Shireen Baratheon

Written by @EllieDangerous
"I'm the Princess Shireen of House Baratheon, and I'm your daughter." Played memorably by Kerry Ingram, Stannis' only child is sweet, wise, and sidelined by a disfiguring affliction known as greyscale. But Shireen's face is the only thing about her tainted by shades of grey. Unlike most others in 'Game of Thrones', she is wholly good. This post - written for those who are completely caught up on the show - is about how this turns her into a lesson to be learnt.

Spoiler Alert
Shireen is perhaps an odd character to feature in this blog when she hails from a series filled with louder, messier personalities. But Shireen is the perfect champion of what is arguably this season's biggest theme: Winter is here.

The show's stockpile of pure hearts is dwindling. Ned Stark is dead, and Robb and Talisa followed. Jon's blood stains the snow as we speak. Daenerys is long corrupted by power, Sansa is rightfully vindictive, Tyrion and Davos are too sinful to be pure, Barristan and Jojen are too dead, and Arya was never a good kid. Sam is perhaps the standard-bearer for purity, as he’s been tested in ways Shireen never was, but he is not innocent to the same extent as she. Shireen was the last flower before Winter.

In episode eight of this latest season, Shireen is burnt alive by her beloved father, King Stannis, as a sacrifice to his God. As the flames roar and the poor girl screams, we witness a death far colder than anything that happens beyond the Wall. It was made even colder by how much we’d warmed to her and Stannis’ relationship of late.

Shireen long conceded that her mother Selyse was incapable of loving her, both afraid of Selyse's religious fanaticism and hurt by how much she resents her for being a sickly girl and not a strong male heir. But Shireen always loved her father Stannis, seeming to be the only force that could soften his stone heart. When she was first infected with the fatal greyscale as a baby, Stannis called upon every healer in the country to cure her. So how could he later bring himself to murder her?

For military advantage, apparently. His sacrifice initially seems to work, for the next day the snow starts melting a path to Stannis' goal (Winterfell), just as the priestess Melisandre promised. But all Stannis really did was plunge himself into darkness. Stannis worships the Lord of Light, but Shireen was the only light in his life. Out she snuffs.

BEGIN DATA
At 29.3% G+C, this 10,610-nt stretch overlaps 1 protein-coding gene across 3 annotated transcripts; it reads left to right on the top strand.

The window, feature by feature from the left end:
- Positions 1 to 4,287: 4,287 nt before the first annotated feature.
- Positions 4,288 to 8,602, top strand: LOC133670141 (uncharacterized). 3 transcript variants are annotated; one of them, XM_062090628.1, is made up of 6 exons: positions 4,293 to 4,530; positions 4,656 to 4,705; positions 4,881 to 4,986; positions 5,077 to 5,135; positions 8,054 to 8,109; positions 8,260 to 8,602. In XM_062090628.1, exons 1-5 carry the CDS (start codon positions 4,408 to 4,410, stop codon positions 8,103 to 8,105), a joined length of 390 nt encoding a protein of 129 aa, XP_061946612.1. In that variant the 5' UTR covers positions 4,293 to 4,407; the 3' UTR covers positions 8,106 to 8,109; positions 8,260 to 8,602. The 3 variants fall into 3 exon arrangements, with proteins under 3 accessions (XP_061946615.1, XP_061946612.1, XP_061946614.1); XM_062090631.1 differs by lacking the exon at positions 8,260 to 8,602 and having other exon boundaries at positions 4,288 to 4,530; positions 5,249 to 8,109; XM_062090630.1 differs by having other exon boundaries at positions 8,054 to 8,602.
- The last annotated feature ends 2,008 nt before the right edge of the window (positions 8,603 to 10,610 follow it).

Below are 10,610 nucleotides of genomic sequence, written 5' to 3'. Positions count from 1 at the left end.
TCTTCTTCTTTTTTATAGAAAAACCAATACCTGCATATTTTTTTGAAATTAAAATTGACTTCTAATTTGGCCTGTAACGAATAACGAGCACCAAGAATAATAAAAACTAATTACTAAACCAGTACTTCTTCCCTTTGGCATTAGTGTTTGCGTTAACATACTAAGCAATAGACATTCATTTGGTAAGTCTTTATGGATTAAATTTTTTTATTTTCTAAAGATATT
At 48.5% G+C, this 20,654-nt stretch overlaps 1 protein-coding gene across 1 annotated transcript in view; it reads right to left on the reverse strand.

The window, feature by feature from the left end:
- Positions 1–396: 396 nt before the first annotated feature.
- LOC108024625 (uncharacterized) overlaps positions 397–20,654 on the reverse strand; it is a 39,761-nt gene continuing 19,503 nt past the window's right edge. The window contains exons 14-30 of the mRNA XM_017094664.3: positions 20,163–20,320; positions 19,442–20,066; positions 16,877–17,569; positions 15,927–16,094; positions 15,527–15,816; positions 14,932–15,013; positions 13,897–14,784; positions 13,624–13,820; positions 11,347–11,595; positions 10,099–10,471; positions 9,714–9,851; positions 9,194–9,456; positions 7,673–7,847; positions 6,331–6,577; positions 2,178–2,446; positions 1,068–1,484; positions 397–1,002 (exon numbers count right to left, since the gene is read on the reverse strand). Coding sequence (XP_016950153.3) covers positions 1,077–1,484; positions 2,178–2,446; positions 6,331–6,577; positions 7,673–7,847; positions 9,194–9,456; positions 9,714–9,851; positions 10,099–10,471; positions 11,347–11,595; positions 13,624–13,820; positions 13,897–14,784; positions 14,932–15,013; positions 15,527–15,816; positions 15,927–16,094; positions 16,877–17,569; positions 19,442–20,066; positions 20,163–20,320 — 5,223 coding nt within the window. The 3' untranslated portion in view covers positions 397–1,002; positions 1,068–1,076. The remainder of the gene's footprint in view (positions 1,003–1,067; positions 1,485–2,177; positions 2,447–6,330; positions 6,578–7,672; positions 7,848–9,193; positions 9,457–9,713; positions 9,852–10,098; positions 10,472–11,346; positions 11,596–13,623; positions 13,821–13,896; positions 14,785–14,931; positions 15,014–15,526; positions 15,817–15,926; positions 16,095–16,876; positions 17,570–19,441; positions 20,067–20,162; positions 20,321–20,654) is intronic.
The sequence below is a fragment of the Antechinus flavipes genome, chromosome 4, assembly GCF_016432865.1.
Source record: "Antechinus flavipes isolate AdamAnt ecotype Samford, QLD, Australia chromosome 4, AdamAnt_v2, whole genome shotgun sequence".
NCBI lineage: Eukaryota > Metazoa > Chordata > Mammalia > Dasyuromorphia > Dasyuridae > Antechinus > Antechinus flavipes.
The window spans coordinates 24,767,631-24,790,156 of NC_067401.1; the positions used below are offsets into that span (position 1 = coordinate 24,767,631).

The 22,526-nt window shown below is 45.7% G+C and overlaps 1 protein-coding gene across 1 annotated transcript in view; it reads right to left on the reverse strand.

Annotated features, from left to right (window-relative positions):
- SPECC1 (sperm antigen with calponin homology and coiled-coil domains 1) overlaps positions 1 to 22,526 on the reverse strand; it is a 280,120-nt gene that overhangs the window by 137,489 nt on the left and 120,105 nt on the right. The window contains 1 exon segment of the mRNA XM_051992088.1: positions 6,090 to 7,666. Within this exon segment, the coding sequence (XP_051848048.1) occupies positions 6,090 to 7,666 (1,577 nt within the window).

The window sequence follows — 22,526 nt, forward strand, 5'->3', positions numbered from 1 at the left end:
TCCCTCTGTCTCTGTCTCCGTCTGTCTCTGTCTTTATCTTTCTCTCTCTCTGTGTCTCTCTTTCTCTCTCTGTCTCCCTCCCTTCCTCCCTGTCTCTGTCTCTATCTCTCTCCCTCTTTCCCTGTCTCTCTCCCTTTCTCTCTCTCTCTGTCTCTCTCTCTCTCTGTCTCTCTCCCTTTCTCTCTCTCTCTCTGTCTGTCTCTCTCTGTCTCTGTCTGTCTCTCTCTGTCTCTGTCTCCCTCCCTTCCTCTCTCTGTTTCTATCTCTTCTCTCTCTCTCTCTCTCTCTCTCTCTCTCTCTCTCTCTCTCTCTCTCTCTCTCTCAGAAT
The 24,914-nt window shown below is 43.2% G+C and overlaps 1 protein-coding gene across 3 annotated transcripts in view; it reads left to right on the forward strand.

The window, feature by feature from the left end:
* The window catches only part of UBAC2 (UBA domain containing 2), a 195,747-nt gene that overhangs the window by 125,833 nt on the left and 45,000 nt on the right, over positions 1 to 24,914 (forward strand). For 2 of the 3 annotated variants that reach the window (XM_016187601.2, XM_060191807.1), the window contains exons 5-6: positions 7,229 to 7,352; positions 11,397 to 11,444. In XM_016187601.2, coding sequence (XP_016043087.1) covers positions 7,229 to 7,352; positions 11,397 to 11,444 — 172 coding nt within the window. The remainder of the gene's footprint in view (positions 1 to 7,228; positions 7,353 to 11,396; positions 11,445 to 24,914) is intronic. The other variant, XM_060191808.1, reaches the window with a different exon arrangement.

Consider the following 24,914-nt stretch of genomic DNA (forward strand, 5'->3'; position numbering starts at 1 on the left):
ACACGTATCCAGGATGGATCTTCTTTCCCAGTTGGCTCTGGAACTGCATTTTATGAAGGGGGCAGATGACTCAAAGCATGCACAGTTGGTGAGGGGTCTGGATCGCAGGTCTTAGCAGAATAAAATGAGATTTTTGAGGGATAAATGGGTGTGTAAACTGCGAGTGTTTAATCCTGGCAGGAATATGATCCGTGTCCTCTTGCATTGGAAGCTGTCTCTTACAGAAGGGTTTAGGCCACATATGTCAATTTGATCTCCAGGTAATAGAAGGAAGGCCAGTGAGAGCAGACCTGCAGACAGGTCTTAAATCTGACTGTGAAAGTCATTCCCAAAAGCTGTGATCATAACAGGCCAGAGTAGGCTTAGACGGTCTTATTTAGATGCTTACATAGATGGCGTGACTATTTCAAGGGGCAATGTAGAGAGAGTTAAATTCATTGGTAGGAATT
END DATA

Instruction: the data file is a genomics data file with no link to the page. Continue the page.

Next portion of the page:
She died to punish us for warming to Stannis, she died to enhance the villainy of Melisandre, and she died to one day give loyal Davos a heartbreaking inner turmoil. But she also died because Shireen was too good and pure for the world of 'Game of Thrones', and in this show good people are often used as a hard lesson in the end. Just look at Myrcella in the season five finale; a good-hearted innocent who died to give others a lesson in the injustice of war and the cruel elusiveness of happiness. (Poor Jaime.)

Incidentally, though Shireen and Myrcella are princesses of a similar age their goodness is profoundly different. Myrcella is utterly naïve. Sheltered and spoilt, we're tempted to think her nothing but a little fool, as Sansa once was. Shireen, on the other hand, was well-read and clever beyond her years, raised among neglectful stoics yet somehow with her principles in tact.

When speaking with Stannis about a historic war, for example, she insisted "I wouldn't have chosen either side. It's all the choosing sides that made everything so horrible."

Wise kid. It's easy to forget that in a complicated way she was the heir to the Iron Throne. Westeros would've thrived.

In a scene bizarrely reminiscent of The Wicker Man, Shireen didn't realise her fate until she saw that haunting stake in the snow. But her obliviousness wasn't out of naïveté; it was because she had faith in her father's love for her. That's another lesson to take from her death: in 'Game of Thrones', just because love feels powerful that doesn't mean it is.

In the season finale, only one episode after the death of Shireen, Stannis is supposedly killed. But the paltry amount of time between the self-proclaimed King's sacrifice and the sweet mercy of his death is one of the reasons why some predict his survival. He needs more time to learn his lesson, which is that he stamped out his only source of warmth for absolutely nothing.

Many saw the epic wight swarm previous to this episode as the sign that Winter had come, but Shireen’s death showed its true arrival. The ultimate cold act by the ultimate ice king.
The stones crack open, the water burns
The shadows come to dance, my lord
The shadows come to play
The shadows come to dance, my lord
The shadows come to stay.
Father. Aren’t you cold?
Ellie Ball is the founder of Good Characters, and someone who enjoys coffee cake a great deal. She is a graduate of the Scriptwriting MA at Goldsmiths, University of London. For fun and respite, check out her TV analysis articles on Bang2Write or tweet coffee cake at her @EllieDangerous.
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Published on 18 June 2015

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